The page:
The premise of ‘August’ sounds an unlikely one. How on earth might two strangers, Tristan and Grace, end up in a car that has crashed together if they didn’t know each other before hand? Well really to give too much away would be to spoil ‘August’ for anyone who is thinking of reading it, and that is part of the joy of this novel. I can say that as the story line develops it seems these two might not be quite the strangers to each other as we the reader, and indeed them as characters, believe.  

You might not think that two people stuck in a car, in agony battered and broken, would make for a thrilling read. This is where Beckett excels. Not only do we have the cleverly plotted slow reveal of their back stories as they try and keep each other awake, in case of death, as they await help, Beckett’s writing has a real pace to it and I was hooked from the opening paragraph as Tristan and Grace’s crash is described to us.  

“For a moment the balance was uncertain. The headlights stabbed at the thick night. A rock loomed, smooth and impassive, then swung out of the frame. A stunted tree rushed at him, gnarled and prickly. The seat pushed hard, resisting his momentum. Road, rock again, grass, gravel. The forces resolved their differences and he was gliding, a dance of sorts, but he was deaf to its rhythm, just as he was deaf to her screams. Instinct fought the wheel, but the future drew them in.”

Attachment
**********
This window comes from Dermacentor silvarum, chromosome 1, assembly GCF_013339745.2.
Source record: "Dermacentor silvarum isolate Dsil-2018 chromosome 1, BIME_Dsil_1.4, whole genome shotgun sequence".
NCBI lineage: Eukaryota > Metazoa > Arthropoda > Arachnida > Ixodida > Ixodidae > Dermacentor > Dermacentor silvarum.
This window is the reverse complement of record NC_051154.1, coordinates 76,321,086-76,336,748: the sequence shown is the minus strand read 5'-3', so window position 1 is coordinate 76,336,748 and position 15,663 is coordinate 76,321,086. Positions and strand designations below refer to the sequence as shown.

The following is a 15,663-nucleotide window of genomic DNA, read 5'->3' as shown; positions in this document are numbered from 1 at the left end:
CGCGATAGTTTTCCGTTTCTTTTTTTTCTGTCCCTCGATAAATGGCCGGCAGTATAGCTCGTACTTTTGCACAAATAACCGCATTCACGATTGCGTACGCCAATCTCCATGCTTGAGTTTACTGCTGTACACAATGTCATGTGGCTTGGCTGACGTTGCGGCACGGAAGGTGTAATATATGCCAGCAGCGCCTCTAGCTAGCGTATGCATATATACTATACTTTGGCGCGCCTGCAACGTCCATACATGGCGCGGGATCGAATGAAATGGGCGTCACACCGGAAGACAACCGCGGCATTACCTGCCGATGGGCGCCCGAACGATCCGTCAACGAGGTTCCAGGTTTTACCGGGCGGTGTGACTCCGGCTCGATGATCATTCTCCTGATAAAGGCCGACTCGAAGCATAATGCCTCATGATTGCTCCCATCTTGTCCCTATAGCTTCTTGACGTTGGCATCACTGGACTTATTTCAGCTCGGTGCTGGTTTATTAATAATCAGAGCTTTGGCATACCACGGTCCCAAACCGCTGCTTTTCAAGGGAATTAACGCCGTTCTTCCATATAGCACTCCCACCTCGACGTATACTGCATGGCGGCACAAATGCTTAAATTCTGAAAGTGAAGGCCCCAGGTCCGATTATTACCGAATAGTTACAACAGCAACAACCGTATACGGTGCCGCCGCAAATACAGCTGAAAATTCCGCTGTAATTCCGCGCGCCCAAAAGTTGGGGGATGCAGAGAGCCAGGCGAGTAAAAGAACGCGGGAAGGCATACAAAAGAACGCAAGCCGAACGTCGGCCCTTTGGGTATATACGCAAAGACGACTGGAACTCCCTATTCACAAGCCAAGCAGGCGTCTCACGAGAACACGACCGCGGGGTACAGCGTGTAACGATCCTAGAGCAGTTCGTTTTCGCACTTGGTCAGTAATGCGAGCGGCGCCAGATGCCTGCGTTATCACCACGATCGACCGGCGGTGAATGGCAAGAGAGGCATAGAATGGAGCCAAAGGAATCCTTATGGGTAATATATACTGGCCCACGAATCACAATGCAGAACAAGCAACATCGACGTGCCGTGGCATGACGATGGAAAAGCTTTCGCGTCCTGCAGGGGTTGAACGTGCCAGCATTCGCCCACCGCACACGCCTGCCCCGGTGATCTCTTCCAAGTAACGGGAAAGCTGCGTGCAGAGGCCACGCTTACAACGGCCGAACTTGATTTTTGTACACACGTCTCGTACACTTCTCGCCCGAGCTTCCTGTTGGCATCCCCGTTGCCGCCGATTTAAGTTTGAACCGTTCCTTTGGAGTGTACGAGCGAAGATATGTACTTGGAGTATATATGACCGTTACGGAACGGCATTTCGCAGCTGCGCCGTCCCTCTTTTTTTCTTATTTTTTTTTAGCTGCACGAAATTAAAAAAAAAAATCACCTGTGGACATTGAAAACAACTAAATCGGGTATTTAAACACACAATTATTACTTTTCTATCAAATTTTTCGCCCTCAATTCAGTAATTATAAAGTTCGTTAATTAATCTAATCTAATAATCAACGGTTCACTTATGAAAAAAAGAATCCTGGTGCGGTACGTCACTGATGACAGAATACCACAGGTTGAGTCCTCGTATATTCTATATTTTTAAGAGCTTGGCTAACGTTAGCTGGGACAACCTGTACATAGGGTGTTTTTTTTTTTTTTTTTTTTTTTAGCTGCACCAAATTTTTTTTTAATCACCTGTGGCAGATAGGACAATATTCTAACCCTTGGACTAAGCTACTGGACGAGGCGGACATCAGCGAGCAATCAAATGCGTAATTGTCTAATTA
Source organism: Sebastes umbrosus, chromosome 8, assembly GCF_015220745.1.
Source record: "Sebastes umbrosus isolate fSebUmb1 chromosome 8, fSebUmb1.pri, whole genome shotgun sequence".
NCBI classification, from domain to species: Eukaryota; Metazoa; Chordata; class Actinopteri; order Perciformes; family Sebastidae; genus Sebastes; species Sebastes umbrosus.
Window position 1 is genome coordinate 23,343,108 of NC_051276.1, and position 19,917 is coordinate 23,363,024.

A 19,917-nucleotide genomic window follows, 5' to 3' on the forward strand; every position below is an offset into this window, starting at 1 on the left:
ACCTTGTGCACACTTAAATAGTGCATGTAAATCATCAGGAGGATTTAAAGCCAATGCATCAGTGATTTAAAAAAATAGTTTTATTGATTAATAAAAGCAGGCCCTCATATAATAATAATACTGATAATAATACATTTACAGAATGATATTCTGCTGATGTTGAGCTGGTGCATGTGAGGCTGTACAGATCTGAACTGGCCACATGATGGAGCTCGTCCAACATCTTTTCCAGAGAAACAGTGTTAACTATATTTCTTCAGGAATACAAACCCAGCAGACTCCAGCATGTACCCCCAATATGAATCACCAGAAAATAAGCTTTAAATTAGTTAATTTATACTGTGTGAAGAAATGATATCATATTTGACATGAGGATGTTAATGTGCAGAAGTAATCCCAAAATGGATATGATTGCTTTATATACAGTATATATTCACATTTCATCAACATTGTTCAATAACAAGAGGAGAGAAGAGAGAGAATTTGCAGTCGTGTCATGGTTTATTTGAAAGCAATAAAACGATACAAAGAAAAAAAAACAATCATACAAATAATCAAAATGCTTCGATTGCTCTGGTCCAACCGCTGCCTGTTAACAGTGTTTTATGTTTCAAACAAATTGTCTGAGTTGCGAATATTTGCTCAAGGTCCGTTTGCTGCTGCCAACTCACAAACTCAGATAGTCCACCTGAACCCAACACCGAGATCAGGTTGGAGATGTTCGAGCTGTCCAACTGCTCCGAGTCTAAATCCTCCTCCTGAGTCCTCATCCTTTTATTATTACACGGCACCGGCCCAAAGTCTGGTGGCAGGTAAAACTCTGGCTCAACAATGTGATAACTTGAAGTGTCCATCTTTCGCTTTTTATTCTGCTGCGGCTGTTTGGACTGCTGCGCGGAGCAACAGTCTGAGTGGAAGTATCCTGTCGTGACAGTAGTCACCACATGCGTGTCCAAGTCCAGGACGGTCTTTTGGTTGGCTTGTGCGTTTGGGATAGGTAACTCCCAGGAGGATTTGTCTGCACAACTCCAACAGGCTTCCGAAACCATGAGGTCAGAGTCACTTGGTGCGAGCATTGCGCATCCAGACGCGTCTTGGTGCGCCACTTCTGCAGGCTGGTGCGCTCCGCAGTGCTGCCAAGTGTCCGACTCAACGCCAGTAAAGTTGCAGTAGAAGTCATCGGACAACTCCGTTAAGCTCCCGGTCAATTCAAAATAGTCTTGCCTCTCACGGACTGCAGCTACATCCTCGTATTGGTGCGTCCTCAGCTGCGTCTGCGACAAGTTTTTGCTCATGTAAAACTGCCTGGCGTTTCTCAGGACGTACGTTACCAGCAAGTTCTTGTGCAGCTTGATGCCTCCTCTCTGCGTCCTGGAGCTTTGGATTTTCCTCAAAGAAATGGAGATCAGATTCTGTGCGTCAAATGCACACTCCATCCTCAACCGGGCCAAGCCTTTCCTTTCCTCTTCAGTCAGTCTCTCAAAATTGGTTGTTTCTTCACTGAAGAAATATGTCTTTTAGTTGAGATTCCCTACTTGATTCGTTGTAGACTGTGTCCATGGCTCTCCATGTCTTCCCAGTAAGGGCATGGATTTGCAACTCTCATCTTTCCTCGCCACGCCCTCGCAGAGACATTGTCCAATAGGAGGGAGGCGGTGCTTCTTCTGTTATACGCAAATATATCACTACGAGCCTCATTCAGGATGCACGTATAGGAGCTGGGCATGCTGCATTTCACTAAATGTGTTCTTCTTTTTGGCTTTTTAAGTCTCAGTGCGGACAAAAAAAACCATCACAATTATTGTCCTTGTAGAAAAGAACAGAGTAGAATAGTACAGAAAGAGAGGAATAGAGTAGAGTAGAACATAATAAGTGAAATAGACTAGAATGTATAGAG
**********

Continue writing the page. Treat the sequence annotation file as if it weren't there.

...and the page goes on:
There is a slight ‘but’ coming though. Again it’s hard not to give anything away but I became slightly disinterested in their past stories as I realised this was going to be one of those slightly philosophical and almost theological novels. Tristan is from ‘The City’ and a closed religious group where ‘The Rector’ has decided he is the perfect person to test his theories on, a human guinea pig if you will. Only these theories are all about things from guessing which direction a ball will roll, and if it as an inanimate object can choose where it goes, to being able to predict how all humans think, do we really have free will?  

Initially this was quite interesting but about a third in, after two pages discussing which way a ball might roll and why, I started to loose interest. The same applied when Tristan becomes embroiled in a real live test of wills the rector has set with two ‘children of the night’ to win their freedom with no rules. It should have been exciting, but it wasn’t quite. Bizarre then that I should say I wished this book was longer, though maybe with less of ‘life’s big questions’ in it. I would have loved to know much more about ‘The City’ and those who inhabited it, where it was and get deeper into the foreboding atmosphere it had that only remained on the periphery.

Beckett makes ‘August’ something more than a ‘self help/deep thought through fiction’ novel with its two protagonists in the car, these moments of fear trapped in their metal wreckage are interspersed between the back stories and add a huge amount of tension. As the novel progresses there are twists and turns in Tristan and Grace’s story which will have you hooked, including one or two shocks. You think you know why and how they got there and what might happen next only to have Beckett twists and turns the plot and you too are thrown off course yourself. It has certainly left me wanting to read much more of Beckett’s work.